The major pathogenic tick in the Northeast is Ixodes scapularis. It carries Lyme disease and a number of other pathogens. The major tick in the Southeast is the lone star tick, Amblyomma americanum, which carries Ehrlichiosis and other diseases. Ticks in the Southern U.S. such as Amblyomma spp. are spreading northward and westward, carrying new pathogens. And a new tick, Ixodes affinis has been found in North Carolina. Monitoring shows about one-third of I. affinis are carrying B. burgdorferi (Stromdahl and Hickling 2012). Tick populations associated with warming have contributed to increased tickborne encephalitis in Sweden, as infected ticks move northward (Lindgren and Gustafson 2001). Lethal tickborne Crimean Congo hemorrhagic fever appeared for the first time in Western Europe in 2016. It is usually found in colder regions of Eastern Europe and the Soviet Union (McNeil 2016).

Phenology and Ecology

Important Global warming may be encouraging the spread of pathogens, not just through increased temperatures, but also through phenology and changes in ecology. Ecology is important because deer spread the Lyme disease tick, and white-footed mice are a major reservoir for the infection. Changes in the distribution of these populations can change the risk for Lyme disease (Bosler 1993). Phenology and the timing of the infection is also important. For instance, the Lyme disease tick, Ixodes scapularis, has egg, larval, nymphal and adult stages on a two-year cycle. Adults lay eggs in soil in June or early July that hatch into larvae starting in July. Larvae start feeding in July, and most have molted into nymphs by the following spring. If the larvae feed on an infected host, then the nymphal stage will also be infected (Bosler 1993). Nymphs spread the infection. Infected nymphs inoculate vertebrate hosts with the pathogen starting in the spring. Early spring activity of nymphs due to shorter and warmer winters makes it possible for them to inoculate a larger percentage of the white-footed mice populations before uninfected larval ticks begin feeding in July. Larger numbers of infected mice increase the numbers of infected larvae. So the overall effect of global warming on Ixodes scapularis is increased numbers of ticks carrying the pathogen (Levi et al. 2015). The situation is somewhat different in California, where the Ixodes pacificus tick is on a three-year cycle, and spends most of its time off host. This tick is susceptible to periods of drought and low rainfall. Compared to Northern California, populations in Southern California are lower due to lower rainfall, and the Lyme disease risk is less, despite the fact that Southern California has warmer winters. This kind of regional variation is superimposed on the overall effects due to global warming (MacDonald and Briggs 2016).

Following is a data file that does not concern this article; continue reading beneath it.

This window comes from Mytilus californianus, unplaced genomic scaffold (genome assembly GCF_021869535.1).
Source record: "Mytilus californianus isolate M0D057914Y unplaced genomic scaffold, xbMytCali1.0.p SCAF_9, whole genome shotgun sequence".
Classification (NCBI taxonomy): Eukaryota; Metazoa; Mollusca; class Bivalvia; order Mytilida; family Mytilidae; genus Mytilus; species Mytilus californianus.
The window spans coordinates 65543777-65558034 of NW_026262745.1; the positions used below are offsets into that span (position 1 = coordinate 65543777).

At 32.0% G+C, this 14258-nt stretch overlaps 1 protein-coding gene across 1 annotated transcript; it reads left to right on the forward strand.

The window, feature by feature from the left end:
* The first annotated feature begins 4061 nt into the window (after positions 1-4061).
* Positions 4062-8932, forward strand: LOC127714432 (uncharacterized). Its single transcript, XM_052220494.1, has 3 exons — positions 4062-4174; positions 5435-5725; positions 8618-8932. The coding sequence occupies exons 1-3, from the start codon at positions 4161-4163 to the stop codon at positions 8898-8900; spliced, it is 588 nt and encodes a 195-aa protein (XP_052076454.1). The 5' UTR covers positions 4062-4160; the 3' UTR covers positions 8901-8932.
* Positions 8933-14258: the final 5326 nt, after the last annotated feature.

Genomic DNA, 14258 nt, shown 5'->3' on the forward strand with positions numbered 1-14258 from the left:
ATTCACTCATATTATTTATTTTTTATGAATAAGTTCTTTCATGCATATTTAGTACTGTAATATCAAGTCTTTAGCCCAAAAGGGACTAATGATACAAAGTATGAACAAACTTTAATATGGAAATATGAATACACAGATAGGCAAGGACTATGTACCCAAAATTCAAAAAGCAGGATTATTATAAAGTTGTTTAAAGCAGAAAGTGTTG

Changes in Animal Migrations

Animals can be important carriers of human pathogens. Birds carry West Nile virus, white-footed mice carry the pathogen of Lyme disease. Birds can carry infected ticks such as Ixodes scapularis and scatter them along flight paths. Changes in migration patterns caused by global warming and development may lead to concentrations of pathogens in new areas (Altizer et al. 2011; Hofmeister et al. 2012).

New Tickborne Pathogens

As ticks move into new areas, they pick up new pathogens or the old ones adapt to new conditions. From 2010 to 2016, five new human tickborne pathogens were identified in the U.S. These include Borrelia mayonii (2016), Bourbon virus (2014), Heartland virus (2012), Borrelia miyamotoi (2011), and the microbe for 364D rickettsiosis (2010) (Pritt et al. 2016; Krause et al. 2014; Shapiro et al. 2010). The accelerated pace of discovery is astounding, since only six new pathogens, including those for Lyme disease, Babesiosis and Ehrlichiosis were found in the 32 year period from 1969 to 2002, doubling at that time the number of known tickborne pathogens (Stromdahl and Hickling 2012).

Tick Coinfections